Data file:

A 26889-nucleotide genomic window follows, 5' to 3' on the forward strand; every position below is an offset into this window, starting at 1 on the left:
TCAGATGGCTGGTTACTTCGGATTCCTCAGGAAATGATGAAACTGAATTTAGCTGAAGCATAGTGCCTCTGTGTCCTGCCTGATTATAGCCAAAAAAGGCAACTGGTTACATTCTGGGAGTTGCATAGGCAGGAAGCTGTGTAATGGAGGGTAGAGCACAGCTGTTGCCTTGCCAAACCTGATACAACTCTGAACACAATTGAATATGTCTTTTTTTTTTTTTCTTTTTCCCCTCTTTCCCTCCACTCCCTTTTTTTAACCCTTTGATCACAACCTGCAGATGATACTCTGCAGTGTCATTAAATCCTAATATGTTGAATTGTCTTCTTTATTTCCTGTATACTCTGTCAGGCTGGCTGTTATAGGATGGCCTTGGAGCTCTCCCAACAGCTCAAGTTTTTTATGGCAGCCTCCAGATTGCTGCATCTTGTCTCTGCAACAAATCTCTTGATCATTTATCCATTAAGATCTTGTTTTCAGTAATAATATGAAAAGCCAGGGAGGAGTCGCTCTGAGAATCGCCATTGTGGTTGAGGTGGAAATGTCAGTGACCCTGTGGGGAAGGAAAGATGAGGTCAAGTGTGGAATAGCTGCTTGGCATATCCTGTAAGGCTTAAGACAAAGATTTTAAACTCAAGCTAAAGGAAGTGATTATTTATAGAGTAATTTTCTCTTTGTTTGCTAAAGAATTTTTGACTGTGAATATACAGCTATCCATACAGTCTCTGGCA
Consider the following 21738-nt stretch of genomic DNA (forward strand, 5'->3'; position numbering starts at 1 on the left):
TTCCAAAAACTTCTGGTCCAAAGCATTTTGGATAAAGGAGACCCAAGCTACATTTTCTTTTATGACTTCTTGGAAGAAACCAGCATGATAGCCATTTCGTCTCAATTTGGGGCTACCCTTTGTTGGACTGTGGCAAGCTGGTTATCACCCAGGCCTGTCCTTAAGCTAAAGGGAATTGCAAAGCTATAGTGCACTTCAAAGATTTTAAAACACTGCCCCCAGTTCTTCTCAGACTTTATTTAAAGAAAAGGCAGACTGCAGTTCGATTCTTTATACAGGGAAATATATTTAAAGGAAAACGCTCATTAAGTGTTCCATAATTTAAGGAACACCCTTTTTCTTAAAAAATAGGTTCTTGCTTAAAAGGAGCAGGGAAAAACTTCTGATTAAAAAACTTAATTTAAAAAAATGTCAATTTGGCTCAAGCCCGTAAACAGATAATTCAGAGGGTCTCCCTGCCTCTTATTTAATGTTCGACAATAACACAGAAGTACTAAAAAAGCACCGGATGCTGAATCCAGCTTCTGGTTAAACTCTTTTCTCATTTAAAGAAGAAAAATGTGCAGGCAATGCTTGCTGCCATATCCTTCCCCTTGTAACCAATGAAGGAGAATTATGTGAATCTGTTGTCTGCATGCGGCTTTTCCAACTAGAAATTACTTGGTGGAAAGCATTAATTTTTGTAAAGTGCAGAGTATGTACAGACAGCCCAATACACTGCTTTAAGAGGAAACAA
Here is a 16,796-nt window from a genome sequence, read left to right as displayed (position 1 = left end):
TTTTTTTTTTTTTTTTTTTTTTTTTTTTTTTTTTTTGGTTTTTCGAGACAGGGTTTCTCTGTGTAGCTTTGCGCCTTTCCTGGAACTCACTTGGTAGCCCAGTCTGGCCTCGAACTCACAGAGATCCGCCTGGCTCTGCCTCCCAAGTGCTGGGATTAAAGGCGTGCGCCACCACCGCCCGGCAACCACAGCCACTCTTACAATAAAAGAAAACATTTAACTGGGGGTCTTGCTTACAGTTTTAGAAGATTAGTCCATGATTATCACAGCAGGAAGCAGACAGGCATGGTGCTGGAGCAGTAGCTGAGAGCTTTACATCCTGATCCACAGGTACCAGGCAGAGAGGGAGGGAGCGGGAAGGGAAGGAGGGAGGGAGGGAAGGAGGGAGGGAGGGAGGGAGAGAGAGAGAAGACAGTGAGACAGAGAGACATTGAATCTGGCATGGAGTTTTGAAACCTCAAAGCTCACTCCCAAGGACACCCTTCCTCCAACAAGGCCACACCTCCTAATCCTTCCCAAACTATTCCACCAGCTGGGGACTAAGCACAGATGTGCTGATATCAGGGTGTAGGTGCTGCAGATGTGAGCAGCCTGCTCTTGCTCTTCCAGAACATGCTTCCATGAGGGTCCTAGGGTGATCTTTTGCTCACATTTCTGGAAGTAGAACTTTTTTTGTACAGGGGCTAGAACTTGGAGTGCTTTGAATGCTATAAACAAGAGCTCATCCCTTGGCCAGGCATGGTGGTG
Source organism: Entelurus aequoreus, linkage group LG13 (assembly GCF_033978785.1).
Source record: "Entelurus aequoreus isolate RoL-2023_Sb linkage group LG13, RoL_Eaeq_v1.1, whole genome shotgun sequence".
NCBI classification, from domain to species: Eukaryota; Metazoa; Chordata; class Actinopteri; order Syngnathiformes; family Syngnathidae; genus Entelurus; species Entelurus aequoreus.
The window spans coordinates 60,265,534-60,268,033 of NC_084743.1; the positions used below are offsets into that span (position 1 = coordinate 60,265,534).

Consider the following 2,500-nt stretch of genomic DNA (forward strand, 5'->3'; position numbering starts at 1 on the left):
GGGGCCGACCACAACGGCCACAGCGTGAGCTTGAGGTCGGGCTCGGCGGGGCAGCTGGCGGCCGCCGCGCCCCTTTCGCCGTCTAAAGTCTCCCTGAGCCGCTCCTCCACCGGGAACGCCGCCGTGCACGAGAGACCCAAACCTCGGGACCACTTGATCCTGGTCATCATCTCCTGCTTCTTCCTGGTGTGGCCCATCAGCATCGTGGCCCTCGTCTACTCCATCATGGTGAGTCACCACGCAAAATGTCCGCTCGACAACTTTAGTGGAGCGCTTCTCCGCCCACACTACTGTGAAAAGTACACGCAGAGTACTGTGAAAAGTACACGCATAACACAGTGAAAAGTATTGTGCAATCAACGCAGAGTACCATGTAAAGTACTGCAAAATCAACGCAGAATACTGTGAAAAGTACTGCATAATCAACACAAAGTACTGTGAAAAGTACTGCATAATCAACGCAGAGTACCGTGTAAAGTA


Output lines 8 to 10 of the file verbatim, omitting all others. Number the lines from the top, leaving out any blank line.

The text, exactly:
Source record: "Entelurus aequoreus isolate RoL-2023_Sb linkage group LG13, RoL_Eaeq_v1.1, whole genome shotgun sequence".
NCBI classification, from domain to species: Eukaryota; Metazoa; Chordata; class Actinopteri; order Syngnathiformes; family Syngnathidae; genus Entelurus; species Entelurus aequoreus.
The window spans coordinates 60,265,534-60,268,033 of NC_084743.1; the positions used below are offsets into that span (position 1 = coordinate 60,265,534).